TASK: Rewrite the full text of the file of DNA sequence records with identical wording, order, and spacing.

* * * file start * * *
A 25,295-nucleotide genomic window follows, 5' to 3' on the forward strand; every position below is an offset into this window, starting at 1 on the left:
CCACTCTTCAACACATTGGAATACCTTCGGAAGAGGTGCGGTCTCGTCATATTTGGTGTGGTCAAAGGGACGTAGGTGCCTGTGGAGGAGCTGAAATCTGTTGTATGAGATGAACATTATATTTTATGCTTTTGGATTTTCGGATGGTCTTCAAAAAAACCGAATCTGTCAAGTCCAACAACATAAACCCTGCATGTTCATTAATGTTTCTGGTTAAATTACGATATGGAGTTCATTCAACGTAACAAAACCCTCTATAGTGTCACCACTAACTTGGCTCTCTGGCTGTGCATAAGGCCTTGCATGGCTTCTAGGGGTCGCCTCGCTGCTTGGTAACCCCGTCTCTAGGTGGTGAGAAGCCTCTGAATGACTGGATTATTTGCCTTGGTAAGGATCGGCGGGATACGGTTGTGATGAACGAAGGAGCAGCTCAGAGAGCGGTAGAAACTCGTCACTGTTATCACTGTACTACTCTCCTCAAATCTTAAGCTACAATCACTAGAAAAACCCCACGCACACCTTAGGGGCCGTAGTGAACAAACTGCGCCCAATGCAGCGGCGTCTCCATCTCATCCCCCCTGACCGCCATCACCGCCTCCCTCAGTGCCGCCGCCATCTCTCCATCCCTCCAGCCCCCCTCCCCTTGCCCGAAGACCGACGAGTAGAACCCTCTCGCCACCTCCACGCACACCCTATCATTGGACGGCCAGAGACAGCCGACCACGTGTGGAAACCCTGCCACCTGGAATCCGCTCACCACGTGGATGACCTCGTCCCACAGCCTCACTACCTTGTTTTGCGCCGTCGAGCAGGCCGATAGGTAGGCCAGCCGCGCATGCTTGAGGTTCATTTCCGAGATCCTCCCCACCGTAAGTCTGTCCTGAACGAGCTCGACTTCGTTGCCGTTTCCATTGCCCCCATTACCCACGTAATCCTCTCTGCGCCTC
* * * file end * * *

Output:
A 25,295-nucleotide genomic window follows, 5' to 3' on the forward strand; every position below is an offset into this window, starting at 1 on the left:
CCACTCTTCAACACATTGGAATACCTTCGGAAGAGGTGCGGTCTCGTCATATTTGGTGTGGTCAAAGGGACGTAGGTGCCTGTGGAGGAGCTGAAATCTGTTGTATGAGATGAACATTATATTTTATGCTTTTGGATTTTCGGATGGTCTTCAAAAAAACCGAATCTGTCAAGTCCAACAACATAAACCCTGCATGTTCATTAATGTTTCTGGTTAAATTACGATATGGAGTTCATTCAACGTAACAAAACCCTCTATAGTGTCACCACTAACTTGGCTCTCTGGCTGTGCATAAGGCCTTGCATGGCTTCTAGGGGTCGCCTCGCTGCTTGGTAACCCCGTCTCTAGGTGGTGAGAAGCCTCTGAATGACTGGATTATTTGCCTTGGTAAGGATCGGCGGGATACGGTTGTGATGAACGAAGGAGCAGCTCAGAGAGCGGTAGAAACTCGTCACTGTTATCACTGTACTACTCTCCTCAAATCTTAAGCTACAATCACTAGAAAAACCCCACGCACACCTTAGGGGCCGTAGTGAACAAACTGCGCCCAATGCAGCGGCGTCTCCATCTCATCCCCCCTGACCGCCATCACCGCCTCCCTCAGTGCCGCCGCCATCTCTCCATCCCTCCAGCCCCCCTCCCCTTGCCCGAAGACCGACGAGTAGAACCCTCTCGCCACCTCCACGCACACCCTATCATTGGACGGCCAGAGACAGCCGACCACGTGTGGAAACCCTGCCACCTGGAATCCGCTCACCACGTGGATGACCTCGTCCCACAGCCTCACTACCTTGTTTTGCGCCGTCGAGCAGGCCGATAGGTAGGCCAGCCGCGCATGCTTGAGGTTCATTTCCGAGATCCTCCCCACCGTAAGTCTGTCCTGAACGAGCTCGACTTCGTTGCCGTTTCCATTGCCCCCATTACCCACGTAATCCTCTCTGCGCCTC